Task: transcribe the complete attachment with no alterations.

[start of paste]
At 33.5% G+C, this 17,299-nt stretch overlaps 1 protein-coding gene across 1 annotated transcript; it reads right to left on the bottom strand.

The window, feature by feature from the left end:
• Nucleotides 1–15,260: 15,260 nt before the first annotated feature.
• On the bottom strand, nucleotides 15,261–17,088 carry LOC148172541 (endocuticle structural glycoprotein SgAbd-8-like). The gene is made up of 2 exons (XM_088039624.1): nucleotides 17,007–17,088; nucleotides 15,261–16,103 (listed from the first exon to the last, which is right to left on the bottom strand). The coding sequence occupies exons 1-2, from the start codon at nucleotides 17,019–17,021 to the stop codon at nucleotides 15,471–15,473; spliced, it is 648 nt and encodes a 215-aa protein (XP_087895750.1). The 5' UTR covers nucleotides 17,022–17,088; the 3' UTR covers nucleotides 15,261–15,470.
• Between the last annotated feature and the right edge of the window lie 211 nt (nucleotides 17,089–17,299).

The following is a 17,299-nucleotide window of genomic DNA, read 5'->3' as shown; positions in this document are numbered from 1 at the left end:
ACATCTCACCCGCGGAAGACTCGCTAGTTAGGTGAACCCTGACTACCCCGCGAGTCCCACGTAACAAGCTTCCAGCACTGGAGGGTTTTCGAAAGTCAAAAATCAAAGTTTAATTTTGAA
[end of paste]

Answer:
At 33.5% G+C, this 17,299-nt stretch overlaps 1 protein-coding gene across 1 annotated transcript; it reads right to left on the bottom strand.

The window, feature by feature from the left end:
• Nucleotides 1–15,260: 15,260 nt before the first annotated feature.
• On the bottom strand, nucleotides 15,261–17,088 carry LOC148172541 (endocuticle structural glycoprotein SgAbd-8-like). The gene is made up of 2 exons (XM_088039624.1): nucleotides 17,007–17,088; nucleotides 15,261–16,103 (listed from the first exon to the last, which is right to left on the bottom strand). The coding sequence occupies exons 1-2, from the start codon at nucleotides 17,019–17,021 to the stop codon at nucleotides 15,471–15,473; spliced, it is 648 nt and encodes a 215-aa protein (XP_087895750.1). The 5' UTR covers nucleotides 17,022–17,088; the 3' UTR covers nucleotides 15,261–15,470.
• Between the last annotated feature and the right edge of the window lie 211 nt (nucleotides 17,089–17,299).

The following is a 17,299-nucleotide window of genomic DNA, read 5'->3' as shown; positions in this document are numbered from 1 at the left end:
ACATCTCACCCGCGGAAGACTCGCTAGTTAGGTGAACCCTGACTACCCCGCGAGTCCCACGTAACAAGCTTCCAGCACTGGAGGGTTTTCGAAAGTCAAAAATCAAAGTTTAATTTTGAA